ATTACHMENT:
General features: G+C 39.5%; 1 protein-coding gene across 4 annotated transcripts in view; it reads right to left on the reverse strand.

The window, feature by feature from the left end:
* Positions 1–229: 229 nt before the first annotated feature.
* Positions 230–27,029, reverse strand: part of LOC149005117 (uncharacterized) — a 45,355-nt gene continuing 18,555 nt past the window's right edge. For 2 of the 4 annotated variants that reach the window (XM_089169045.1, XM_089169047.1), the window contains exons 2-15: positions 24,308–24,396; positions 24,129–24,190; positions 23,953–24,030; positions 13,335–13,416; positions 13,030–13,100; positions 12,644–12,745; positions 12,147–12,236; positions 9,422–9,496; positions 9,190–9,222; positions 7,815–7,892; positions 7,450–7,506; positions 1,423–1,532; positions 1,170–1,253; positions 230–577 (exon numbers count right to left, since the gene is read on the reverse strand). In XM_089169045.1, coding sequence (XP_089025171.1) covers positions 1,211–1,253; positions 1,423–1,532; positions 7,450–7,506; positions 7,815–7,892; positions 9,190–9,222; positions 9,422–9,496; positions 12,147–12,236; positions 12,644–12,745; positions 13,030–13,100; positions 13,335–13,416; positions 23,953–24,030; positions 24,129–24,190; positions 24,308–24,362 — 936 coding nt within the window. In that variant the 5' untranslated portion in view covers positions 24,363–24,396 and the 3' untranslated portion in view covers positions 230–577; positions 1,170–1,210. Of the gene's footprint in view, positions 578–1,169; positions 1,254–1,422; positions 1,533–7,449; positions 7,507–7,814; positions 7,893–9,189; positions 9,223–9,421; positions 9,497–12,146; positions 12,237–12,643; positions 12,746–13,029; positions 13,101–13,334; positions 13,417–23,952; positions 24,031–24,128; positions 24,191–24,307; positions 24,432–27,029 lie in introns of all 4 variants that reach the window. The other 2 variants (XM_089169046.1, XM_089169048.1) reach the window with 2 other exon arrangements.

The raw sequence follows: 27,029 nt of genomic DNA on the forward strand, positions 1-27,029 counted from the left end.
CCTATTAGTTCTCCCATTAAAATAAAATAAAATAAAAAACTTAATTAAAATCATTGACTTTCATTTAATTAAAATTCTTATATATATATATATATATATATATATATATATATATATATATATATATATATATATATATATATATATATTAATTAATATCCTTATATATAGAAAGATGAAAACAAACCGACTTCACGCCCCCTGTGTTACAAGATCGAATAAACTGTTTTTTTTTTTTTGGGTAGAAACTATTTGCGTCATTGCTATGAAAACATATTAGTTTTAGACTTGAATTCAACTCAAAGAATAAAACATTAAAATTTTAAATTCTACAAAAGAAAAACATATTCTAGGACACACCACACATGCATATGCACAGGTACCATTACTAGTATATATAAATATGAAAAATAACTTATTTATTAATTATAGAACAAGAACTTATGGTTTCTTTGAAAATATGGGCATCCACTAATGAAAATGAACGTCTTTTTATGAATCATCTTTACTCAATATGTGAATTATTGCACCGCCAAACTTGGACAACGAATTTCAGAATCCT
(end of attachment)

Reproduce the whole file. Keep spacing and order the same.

General features: G+C 39.5%; 1 protein-coding gene across 4 annotated transcripts in view; it reads right to left on the reverse strand.

The window, feature by feature from the left end:
* Positions 1–229: 229 nt before the first annotated feature.
* Positions 230–27,029, reverse strand: part of LOC149005117 (uncharacterized) — a 45,355-nt gene continuing 18,555 nt past the window's right edge. For 2 of the 4 annotated variants that reach the window (XM_089169045.1, XM_089169047.1), the window contains exons 2-15: positions 24,308–24,396; positions 24,129–24,190; positions 23,953–24,030; positions 13,335–13,416; positions 13,030–13,100; positions 12,644–12,745; positions 12,147–12,236; positions 9,422–9,496; positions 9,190–9,222; positions 7,815–7,892; positions 7,450–7,506; positions 1,423–1,532; positions 1,170–1,253; positions 230–577 (exon numbers count right to left, since the gene is read on the reverse strand). In XM_089169045.1, coding sequence (XP_089025171.1) covers positions 1,211–1,253; positions 1,423–1,532; positions 7,450–7,506; positions 7,815–7,892; positions 9,190–9,222; positions 9,422–9,496; positions 12,147–12,236; positions 12,644–12,745; positions 13,030–13,100; positions 13,335–13,416; positions 23,953–24,030; positions 24,129–24,190; positions 24,308–24,362 — 936 coding nt within the window. In that variant the 5' untranslated portion in view covers positions 24,363–24,396 and the 3' untranslated portion in view covers positions 230–577; positions 1,170–1,210. Of the gene's footprint in view, positions 578–1,169; positions 1,254–1,422; positions 1,533–7,449; positions 7,507–7,814; positions 7,893–9,189; positions 9,223–9,421; positions 9,497–12,146; positions 12,237–12,643; positions 12,746–13,029; positions 13,101–13,334; positions 13,417–23,952; positions 24,031–24,128; positions 24,191–24,307; positions 24,432–27,029 lie in introns of all 4 variants that reach the window. The other 2 variants (XM_089169046.1, XM_089169048.1) reach the window with 2 other exon arrangements.

The raw sequence follows: 27,029 nt of genomic DNA on the forward strand, positions 1-27,029 counted from the left end.
CCTATTAGTTCTCCCATTAAAATAAAATAAAATAAAAAACTTAATTAAAATCATTGACTTTCATTTAATTAAAATTCTTATATATATATATATATATATATATATATATATATATATATATATATATATATATATATATATATATATATTAATTAATATCCTTATATATAGAAAGATGAAAACAAACCGACTTCACGCCCCCTGTGTTACAAGATCGAATAAACTGTTTTTTTTTTTTTGGGTAGAAACTATTTGCGTCATTGCTATGAAAACATATTAGTTTTAGACTTGAATTCAACTCAAAGAATAAAACATTAAAATTTTAAATTCTACAAAAGAAAAACATATTCTAGGACACACCACACATGCATATGCACAGGTACCATTACTAGTATATATAAATATGAAAAATAACTTATTTATTAATTATAGAACAAGAACTTATGGTTTCTTTGAAAATATGGGCATCCACTAATGAAAATGAACGTCTTTTTATGAATCATCTTTACTCAATATGTGAATTATTGCACCGCCAAACTTGGACAACGAATTTCAGAATCCT